Here’s a rundown of the top six sights to see in the Big D.
1. Reunion TowerHow big? 560 feet tall
The icon of the famous Dallas skyline, Reunion Tower rises 560 feet into the clouds. It makes a great first stop on your itinerary to orient yourself in the city. Landmarks like Dealey Plaza, Fair Park and the Margaret Hunt Hill Bridge are easy to spot from the GeO-Deck, and you can learn more about local attractions from interactive touch screens inside the globe.
Your trip starts with a free touristy photo, complete with props and digital backdrop. Then a guide takes you up the tower to the observation level. Spacious, creatively lit and humming with pop music, the recently renovated GeO-Deck has an almost celebratory feel.
Opt for a two-trip ticket so you can see the 360-degree panorama during the day and after dark. Better yet, go up just before dusk for idyllic sunset shots. The skyscrapers reflect pink, orange, yellow and blue.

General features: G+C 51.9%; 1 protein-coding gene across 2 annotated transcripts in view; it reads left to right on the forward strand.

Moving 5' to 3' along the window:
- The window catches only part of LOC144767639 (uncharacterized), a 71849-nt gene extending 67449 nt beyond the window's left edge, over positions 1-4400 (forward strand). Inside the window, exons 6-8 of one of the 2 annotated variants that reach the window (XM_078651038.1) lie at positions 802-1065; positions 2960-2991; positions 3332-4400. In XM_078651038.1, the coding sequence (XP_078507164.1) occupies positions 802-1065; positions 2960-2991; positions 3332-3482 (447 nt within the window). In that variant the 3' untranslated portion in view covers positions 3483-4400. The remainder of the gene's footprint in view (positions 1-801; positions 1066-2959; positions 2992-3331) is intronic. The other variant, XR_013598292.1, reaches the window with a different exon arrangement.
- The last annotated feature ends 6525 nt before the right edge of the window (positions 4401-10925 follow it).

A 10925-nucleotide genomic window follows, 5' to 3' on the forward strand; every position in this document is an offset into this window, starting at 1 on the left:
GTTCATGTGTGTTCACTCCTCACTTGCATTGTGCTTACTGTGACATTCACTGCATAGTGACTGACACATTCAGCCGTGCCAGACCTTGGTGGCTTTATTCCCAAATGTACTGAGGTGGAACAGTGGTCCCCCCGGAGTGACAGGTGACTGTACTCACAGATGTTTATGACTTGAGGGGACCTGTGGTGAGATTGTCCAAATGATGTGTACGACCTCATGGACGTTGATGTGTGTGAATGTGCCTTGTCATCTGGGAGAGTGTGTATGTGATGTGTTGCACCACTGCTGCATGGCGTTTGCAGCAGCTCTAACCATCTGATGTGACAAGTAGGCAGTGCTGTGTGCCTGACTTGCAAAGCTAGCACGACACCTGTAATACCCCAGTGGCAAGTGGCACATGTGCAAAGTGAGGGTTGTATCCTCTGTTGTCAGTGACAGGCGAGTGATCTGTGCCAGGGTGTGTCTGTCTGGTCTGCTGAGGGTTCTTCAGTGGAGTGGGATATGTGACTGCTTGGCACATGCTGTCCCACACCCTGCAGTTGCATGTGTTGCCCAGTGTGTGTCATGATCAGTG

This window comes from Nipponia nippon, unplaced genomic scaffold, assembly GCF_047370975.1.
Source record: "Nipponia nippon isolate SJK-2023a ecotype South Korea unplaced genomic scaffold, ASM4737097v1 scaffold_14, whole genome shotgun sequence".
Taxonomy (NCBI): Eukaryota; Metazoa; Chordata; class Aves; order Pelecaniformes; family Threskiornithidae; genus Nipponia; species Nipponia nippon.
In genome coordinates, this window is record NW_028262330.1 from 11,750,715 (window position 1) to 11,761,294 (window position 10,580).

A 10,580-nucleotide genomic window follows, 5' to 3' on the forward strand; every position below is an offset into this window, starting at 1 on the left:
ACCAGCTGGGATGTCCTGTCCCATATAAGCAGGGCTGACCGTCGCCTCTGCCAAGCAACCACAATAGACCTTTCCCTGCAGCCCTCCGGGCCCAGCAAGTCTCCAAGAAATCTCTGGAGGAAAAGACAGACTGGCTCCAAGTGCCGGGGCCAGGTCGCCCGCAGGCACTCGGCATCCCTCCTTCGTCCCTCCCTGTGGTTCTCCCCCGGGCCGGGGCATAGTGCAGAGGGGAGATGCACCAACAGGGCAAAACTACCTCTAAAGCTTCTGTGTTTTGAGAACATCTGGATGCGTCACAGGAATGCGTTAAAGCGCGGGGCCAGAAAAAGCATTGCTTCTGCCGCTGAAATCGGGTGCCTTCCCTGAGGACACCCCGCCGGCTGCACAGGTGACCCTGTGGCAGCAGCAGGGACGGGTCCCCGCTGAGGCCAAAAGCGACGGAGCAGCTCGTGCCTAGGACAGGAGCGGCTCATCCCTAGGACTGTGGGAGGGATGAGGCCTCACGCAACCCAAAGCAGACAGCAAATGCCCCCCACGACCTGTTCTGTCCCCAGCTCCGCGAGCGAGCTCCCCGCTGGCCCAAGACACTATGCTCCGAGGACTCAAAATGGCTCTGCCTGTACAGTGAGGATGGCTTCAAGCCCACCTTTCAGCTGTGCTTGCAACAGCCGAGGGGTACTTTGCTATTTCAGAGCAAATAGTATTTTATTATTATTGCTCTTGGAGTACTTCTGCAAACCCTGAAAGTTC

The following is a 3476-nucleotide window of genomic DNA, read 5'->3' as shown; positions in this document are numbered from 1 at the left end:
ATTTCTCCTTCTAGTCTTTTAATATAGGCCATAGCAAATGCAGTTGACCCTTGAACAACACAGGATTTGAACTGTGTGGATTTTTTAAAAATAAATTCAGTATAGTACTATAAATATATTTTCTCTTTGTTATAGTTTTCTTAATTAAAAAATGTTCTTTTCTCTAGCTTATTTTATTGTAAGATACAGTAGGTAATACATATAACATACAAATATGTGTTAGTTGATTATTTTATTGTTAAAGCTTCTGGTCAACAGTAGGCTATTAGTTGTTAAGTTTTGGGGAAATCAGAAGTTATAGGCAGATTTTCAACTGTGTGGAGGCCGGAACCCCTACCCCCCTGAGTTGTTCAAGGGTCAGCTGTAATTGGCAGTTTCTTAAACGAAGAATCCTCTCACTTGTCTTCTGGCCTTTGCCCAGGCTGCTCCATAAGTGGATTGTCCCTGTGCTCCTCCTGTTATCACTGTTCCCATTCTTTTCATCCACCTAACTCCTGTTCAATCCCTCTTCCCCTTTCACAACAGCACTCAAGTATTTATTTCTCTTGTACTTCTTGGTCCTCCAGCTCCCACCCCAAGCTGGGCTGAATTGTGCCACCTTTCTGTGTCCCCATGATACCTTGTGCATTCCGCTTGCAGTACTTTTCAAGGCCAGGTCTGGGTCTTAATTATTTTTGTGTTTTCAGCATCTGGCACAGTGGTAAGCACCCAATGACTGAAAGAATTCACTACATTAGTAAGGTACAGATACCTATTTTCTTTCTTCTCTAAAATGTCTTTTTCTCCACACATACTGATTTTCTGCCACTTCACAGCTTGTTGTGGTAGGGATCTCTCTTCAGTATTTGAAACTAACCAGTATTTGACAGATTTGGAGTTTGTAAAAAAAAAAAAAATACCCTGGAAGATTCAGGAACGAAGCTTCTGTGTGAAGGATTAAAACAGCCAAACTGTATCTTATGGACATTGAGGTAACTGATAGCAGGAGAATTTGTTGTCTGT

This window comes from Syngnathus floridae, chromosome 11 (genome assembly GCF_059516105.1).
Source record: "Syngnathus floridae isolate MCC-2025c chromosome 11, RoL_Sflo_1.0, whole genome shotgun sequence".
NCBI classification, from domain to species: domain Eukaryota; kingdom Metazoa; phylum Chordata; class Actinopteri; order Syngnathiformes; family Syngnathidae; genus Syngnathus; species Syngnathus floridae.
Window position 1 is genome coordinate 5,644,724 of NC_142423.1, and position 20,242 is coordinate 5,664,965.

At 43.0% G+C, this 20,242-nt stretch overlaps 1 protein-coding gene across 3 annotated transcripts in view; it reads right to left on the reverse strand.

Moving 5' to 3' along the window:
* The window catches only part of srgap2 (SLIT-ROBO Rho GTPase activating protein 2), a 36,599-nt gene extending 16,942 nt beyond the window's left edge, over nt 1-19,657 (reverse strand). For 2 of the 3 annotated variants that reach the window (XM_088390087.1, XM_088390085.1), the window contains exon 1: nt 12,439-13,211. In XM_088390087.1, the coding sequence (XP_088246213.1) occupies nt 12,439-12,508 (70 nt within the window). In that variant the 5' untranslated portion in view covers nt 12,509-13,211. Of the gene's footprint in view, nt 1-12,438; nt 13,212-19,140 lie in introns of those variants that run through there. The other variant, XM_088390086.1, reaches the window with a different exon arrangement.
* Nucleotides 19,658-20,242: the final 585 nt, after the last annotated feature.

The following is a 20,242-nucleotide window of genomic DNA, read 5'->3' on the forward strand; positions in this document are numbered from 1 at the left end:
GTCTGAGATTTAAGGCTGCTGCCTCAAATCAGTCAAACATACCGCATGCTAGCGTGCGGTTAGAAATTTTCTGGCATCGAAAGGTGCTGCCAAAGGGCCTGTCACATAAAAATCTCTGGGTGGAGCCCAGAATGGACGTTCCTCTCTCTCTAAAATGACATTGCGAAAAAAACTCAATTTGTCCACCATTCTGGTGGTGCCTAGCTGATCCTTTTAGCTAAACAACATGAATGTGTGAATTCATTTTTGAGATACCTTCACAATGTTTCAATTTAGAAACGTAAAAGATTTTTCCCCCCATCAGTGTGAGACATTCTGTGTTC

2. Dallas Arboretum and Botanical GardenHow big? 66 acres
The Dallas Arboretum and Botanical Garden is stunning in all seasons, from its half million blooms in the spring to the annual holiday show featuring as many twinkling bulbs.
Sprinkled throughout with sculptures and water features, the arboretum is unblushingly photogenic. If you go in the fall, you’re in for a special treat — 90,000 pumpkins, gourds and squash make up a Pumpkin Village that can only be called epic. The annual festival, “Autumn at the Arboretum,” draws around 290,000 visitors a year. Kids will love the pumpkin houses and hay bale maze while adults will enjoy the seasonal color stretching across more than a dozen themed gardens and glades.
Of course, all that exploration works up an appetite. Enjoy lunch at the elegant Restaurant DeGolyer, an upscale eatery with a light, fresh menu to match its garden setting.
Choose from a range of salads, sandwiches and bistro-style entrees. If there’s outdoor seating available, be sure to take your meal al fresco, overlooking White Rock Lake with live music on the lawn. For a treat, make a reservation for one of their three-course seated teas held during the week. But whatever you do, don’t leave without dessert. They have a wide selection, including the local classic, tres leches cake, and a berry Romanoff that is subtly sweet and refreshing.